Now, rather than expiring at the end of December 2009, it’s been extended into the first half of 2010 (purchase agreements have to be signed by April 30th and closings final by June 30, 2010), offers up to $6.5K to qualified repeat home buyers, and increases the income cap limit to receive the full amount of the tax credit to $125K for single filers and $225K for joint filers. You can also receive partial credit for up to $145K and $245K, respectively.

While this is good news for us (something is better than nothing), it unfortunately isn’t a significant enough event for us to find a place any faster. Even with the full $8K credit, that’s < 1% of the house prices we've been seeing listed in the area, and it might just cover what I estimate will be our closing costs. Wow, that's sobering. We're continuing our house hunt but simply finding much less inventory now that it's December (read: winter, or maybe "not summer"). Our current lease is up in March, so we'll have to see whether we find something by then, choose to renew the rental on our tiny house for another year (our landlord is not open to month-to-month leases), or opt for renting some other place. The good thing is that after seeing so many houses, I've got a much better sense of the housing market on the Peninsula, so hopefully the next time we find a place we like, we'll be ready and won't get cold feet again!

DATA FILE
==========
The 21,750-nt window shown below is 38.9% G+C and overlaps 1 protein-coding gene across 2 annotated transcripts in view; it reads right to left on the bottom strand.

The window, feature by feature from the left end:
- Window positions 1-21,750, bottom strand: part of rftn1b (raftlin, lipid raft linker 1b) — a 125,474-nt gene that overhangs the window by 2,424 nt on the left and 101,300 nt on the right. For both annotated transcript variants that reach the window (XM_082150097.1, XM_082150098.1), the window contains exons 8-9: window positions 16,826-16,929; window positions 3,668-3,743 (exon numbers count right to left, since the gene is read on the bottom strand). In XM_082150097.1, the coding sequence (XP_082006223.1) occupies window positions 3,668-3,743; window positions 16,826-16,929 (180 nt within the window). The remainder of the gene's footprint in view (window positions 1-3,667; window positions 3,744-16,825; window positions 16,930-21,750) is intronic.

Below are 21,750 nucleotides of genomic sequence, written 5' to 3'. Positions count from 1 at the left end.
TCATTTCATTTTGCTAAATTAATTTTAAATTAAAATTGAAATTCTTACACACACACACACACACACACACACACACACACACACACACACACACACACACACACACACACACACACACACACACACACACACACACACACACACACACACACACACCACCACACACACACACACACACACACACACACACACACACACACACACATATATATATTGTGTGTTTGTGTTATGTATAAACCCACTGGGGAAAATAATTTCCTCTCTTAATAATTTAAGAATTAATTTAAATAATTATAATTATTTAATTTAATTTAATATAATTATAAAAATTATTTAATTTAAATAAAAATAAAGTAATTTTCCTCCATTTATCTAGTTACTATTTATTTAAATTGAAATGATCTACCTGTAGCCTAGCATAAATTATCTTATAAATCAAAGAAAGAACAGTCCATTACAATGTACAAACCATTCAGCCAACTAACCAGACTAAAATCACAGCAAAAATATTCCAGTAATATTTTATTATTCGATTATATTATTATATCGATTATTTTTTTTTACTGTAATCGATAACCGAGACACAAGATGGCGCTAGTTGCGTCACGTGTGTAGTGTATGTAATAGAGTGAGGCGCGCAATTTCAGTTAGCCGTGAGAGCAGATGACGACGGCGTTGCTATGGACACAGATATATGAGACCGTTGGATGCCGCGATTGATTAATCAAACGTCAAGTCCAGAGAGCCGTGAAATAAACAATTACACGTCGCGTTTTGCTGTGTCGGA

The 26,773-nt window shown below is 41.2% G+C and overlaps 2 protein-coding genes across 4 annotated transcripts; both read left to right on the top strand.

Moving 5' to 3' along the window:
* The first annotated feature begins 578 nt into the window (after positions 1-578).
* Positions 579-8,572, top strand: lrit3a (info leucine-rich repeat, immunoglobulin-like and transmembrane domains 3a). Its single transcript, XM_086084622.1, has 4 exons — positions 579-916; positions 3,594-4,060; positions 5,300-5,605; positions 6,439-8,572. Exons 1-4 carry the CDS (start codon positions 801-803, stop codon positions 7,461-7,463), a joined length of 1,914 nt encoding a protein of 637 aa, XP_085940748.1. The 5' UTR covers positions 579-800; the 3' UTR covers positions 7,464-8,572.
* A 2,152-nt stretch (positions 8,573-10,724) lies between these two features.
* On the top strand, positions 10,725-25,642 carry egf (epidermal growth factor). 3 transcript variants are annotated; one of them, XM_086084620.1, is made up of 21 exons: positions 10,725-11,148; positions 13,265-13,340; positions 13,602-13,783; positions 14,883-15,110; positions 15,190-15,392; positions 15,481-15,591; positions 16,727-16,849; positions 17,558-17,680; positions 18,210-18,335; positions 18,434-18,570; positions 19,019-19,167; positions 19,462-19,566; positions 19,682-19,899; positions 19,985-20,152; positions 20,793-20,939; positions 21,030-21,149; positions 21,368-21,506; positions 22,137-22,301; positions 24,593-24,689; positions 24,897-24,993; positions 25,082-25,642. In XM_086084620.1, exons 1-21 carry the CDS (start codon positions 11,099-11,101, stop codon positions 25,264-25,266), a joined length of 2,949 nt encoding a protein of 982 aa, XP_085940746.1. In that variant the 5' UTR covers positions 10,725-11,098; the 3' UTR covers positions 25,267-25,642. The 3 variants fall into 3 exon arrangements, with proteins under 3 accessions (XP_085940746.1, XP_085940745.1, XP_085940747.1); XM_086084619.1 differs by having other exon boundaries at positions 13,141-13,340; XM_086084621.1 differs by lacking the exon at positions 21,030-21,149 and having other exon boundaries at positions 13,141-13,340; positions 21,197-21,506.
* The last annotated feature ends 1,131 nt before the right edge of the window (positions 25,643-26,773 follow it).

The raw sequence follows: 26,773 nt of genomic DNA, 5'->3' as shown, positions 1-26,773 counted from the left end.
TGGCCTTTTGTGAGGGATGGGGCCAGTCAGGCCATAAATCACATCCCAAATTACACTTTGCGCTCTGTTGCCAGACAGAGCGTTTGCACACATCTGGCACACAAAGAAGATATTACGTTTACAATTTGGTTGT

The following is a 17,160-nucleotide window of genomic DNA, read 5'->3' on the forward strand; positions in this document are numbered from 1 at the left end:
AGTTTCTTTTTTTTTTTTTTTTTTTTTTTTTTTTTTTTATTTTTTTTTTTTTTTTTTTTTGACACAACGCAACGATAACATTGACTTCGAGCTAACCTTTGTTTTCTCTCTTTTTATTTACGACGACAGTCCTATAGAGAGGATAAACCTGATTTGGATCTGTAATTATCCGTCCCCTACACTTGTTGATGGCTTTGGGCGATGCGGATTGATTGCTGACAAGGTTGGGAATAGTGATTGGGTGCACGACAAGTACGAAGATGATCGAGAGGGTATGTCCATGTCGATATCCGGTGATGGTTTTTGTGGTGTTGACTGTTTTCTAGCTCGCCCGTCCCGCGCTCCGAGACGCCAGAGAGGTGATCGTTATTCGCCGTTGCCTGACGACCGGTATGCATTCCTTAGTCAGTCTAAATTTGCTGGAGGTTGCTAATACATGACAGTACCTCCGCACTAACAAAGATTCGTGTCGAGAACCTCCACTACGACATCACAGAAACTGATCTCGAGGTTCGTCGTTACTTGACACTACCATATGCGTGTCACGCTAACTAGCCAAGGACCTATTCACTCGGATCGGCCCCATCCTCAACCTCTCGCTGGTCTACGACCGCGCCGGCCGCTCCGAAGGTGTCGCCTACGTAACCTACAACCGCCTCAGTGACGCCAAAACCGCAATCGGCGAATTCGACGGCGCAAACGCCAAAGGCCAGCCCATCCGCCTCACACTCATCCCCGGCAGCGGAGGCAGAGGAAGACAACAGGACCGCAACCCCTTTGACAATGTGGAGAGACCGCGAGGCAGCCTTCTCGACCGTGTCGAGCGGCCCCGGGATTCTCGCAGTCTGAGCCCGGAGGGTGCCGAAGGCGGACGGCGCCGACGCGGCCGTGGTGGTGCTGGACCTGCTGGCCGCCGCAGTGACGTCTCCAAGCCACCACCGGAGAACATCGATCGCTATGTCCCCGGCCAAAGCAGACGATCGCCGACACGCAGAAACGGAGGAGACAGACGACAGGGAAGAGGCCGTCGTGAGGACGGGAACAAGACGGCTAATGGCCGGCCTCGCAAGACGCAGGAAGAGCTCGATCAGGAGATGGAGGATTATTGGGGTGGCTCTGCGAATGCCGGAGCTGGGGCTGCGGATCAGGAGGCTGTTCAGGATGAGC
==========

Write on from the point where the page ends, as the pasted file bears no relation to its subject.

It’s a big jump from real estate theory to real estate practice…especially in the Bay Area

Housing, Personal finance

Last week, we made our first actual bid on a house, and boy, was it a roller-coaster ride. Up until then, we had been browsing and MLS listings, looking at open houses in the area and not really seeing anything we liked or that was remotely within our price range.

Then we happened across a house in a neighborhood we hadn’t been considering. It was as close to what we were ideally looking for as we had seen, and it didn’t need any obvious changes or upgrades. Believe it or not, that’s rare on the . For readers who are unfamiliar with Bay Area housing, you just have to trust me on this one. It’s been a shock to understand just what sort of housing inventory and pricing there is around here, even in a “down economy”.